Healing the Healer: Dr. Muhammad
Kathy Kelly, Voices for Creative Nonviolence (Jun 20, 2008)
Kathy Kelly writes from Jordan with an appeal for an Iraqi doctor in need of an urgent surgery. In the process, she gives us a window into the struggles of Iraq's doctors to support even one of their own through the ongoing catastrophe, so that they can support and heal their people now and in the time to come.
A different kind of healing for Iraqi kids in Jordan
Najlaa Al-Nashi, Direct Aid Initiative (Mar 25, 2008)
The wounds of war go far beyond destroyed infrastructure and broken bodies. For Iraq's children, these casualties include a genuine childhood, and in many cases, the sound of laughter.
In this brief update, Najlaa Al-Nashi writes from Amman about a recent series of performances for children organized by DAI in Jordan featuring a British circus arts troupe.
Al-Fuhays: Helping the Iraqi community help itself
Najlaa Al-Nashi, Direct Aid Initiative (Dec 28, 2007)
Direct Aid Initiative's Amman Coordinator, Najlaa Al-Nashi, writes from Jordan about a new effort DAI is supporting to help Iraqis in a remote area access basic medical care by training them and connecting them to the resources they need.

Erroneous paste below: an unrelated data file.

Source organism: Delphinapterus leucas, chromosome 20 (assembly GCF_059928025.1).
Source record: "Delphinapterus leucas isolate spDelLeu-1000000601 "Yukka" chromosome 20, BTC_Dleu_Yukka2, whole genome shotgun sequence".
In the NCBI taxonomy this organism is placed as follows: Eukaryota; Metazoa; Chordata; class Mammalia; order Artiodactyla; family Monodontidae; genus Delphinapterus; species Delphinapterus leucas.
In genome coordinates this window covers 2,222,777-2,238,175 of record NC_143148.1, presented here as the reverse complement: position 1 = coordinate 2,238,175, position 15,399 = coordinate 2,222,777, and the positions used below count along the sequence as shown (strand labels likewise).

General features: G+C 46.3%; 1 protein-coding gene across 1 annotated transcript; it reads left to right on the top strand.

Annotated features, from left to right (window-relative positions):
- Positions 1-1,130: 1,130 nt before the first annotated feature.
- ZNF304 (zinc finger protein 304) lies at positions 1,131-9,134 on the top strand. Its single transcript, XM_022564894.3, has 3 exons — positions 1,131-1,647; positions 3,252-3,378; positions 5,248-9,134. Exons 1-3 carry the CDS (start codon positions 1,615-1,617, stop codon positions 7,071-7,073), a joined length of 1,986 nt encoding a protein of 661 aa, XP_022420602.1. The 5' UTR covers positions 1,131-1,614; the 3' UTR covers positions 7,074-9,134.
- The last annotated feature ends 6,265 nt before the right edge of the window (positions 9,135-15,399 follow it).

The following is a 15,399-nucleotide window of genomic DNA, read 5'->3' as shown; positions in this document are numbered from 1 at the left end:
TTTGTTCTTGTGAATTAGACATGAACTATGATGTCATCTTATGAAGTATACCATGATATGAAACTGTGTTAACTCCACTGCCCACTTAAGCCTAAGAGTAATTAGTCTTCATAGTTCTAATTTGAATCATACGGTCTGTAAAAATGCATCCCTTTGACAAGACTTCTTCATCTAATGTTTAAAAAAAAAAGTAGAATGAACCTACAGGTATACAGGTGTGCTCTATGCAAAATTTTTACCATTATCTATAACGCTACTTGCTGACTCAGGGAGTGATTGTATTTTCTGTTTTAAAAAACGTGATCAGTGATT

Read about what DAI is doing to help people help each other, filling the many gaps that exist in the medical care being provided to displaced Iraqis.
Staff, Direct Aid Initiative (Dec 14, 2007)
Hussein, a four-year-old Iraqi boy, has a long history of hospitalizations and surgeries - first in
Iraq and more recently in Jordan - aimed at treating his illness and
its symptoms. Hussein and his family have lived in Jordan since
late-2005. After performing numerous medical interventions, Jordanian
doctors are now saying there is nothing more they can do for Hussein,
who continues to suffer from Hirschsprung's Disease and its debilitating, potentially
DAI is committed to supporting and advocating for Hussein. It may be
that doctors in the U.S. can help him. Read below for how you can help.
Staff, Direct Aid Initiative (Nov 21, 2007)
Muna's house in Kut, a village southeast of Baghdad, was struck by a US
missile in early April of 2003, during the US invasion. The explosion
killed Muna's parents, as well as her four brothers. It also killed
her infant daughter, whose name was "Iraq".
Staff, Direct Aid Initiative (Nov 19, 2007)
Rasul (whose name in Arabic means 'messenger') is an eight-year-old boy
from Baghdad. Rasul was struck by gunfire as he returned from a candy
store. A bullet from an ongoing firefight entered
Rasul's left eye, passed through his nose, and exited his right eye. As
a result, his left eye is missing entirely, and his right eye has been
reduced to approximately 20% of full vision.
Samira and Amira
Staff, Direct Aid Initiative (Aug 27, 2007)
In the midst of family tragedy, Samira and Amira suffer from diabetes, which is easily manageable with
the necessary resources, but can be quickly lethal without resources to
pay for ongoing medication and check-ups.
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